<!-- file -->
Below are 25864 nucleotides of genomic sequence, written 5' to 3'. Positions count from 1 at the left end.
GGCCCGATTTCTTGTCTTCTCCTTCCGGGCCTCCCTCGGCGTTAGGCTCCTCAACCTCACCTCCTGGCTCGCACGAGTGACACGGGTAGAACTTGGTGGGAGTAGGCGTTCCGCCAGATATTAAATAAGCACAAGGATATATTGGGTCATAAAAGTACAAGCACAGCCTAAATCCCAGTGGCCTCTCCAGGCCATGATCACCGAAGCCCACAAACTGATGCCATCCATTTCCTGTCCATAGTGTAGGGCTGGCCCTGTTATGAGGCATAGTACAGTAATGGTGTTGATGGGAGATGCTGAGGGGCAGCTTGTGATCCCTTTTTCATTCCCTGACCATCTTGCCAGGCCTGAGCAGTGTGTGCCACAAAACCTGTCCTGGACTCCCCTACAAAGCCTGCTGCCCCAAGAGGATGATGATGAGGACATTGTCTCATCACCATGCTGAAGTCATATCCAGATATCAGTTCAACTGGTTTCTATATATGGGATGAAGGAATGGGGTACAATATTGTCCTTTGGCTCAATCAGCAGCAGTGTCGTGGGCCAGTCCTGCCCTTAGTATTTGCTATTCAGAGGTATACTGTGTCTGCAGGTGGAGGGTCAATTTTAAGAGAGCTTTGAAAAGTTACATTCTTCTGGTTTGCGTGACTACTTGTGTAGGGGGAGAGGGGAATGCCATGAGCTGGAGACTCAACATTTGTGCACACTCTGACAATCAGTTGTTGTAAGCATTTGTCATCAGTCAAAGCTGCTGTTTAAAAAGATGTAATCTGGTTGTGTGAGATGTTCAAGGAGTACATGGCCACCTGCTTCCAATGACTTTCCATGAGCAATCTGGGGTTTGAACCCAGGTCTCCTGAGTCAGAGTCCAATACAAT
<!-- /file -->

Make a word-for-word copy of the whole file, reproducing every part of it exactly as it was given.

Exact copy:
Below are 25864 nucleotides of genomic sequence, written 5' to 3'. Positions count from 1 at the left end.
GGCCCGATTTCTTGTCTTCTCCTTCCGGGCCTCCCTCGGCGTTAGGCTCCTCAACCTCACCTCCTGGCTCGCACGAGTGACACGGGTAGAACTTGGTGGGAGTAGGCGTTCCGCCAGATATTAAATAAGCACAAGGATATATTGGGTCATAAAAGTACAAGCACAGCCTAAATCCCAGTGGCCTCTCCAGGCCATGATCACCGAAGCCCACAAACTGATGCCATCCATTTCCTGTCCATAGTGTAGGGCTGGCCCTGTTATGAGGCATAGTACAGTAATGGTGTTGATGGGAGATGCTGAGGGGCAGCTTGTGATCCCTTTTTCATTCCCTGACCATCTTGCCAGGCCTGAGCAGTGTGTGCCACAAAACCTGTCCTGGACTCCCCTACAAAGCCTGCTGCCCCAAGAGGATGATGATGAGGACATTGTCTCATCACCATGCTGAAGTCATATCCAGATATCAGTTCAACTGGTTTCTATATATGGGATGAAGGAATGGGGTACAATATTGTCCTTTGGCTCAATCAGCAGCAGTGTCGTGGGCCAGTCCTGCCCTTAGTATTTGCTATTCAGAGGTATACTGTGTCTGCAGGTGGAGGGTCAATTTTAAGAGAGCTTTGAAAAGTTACATTCTTCTGGTTTGCGTGACTACTTGTGTAGGGGGAGAGGGGAATGCCATGAGCTGGAGACTCAACATTTGTGCACACTCTGACAATCAGTTGTTGTAAGCATTTGTCATCAGTCAAAGCTGCTGTTTAAAAAGATGTAATCTGGTTGTGTGAGATGTTCAAGGAGTACATGGCCACCTGCTTCCAATGACTTTCCATGAGCAATCTGGGGTTTGAACCCAGGTCTCCTGAGTCAGAGTCCAATACAAT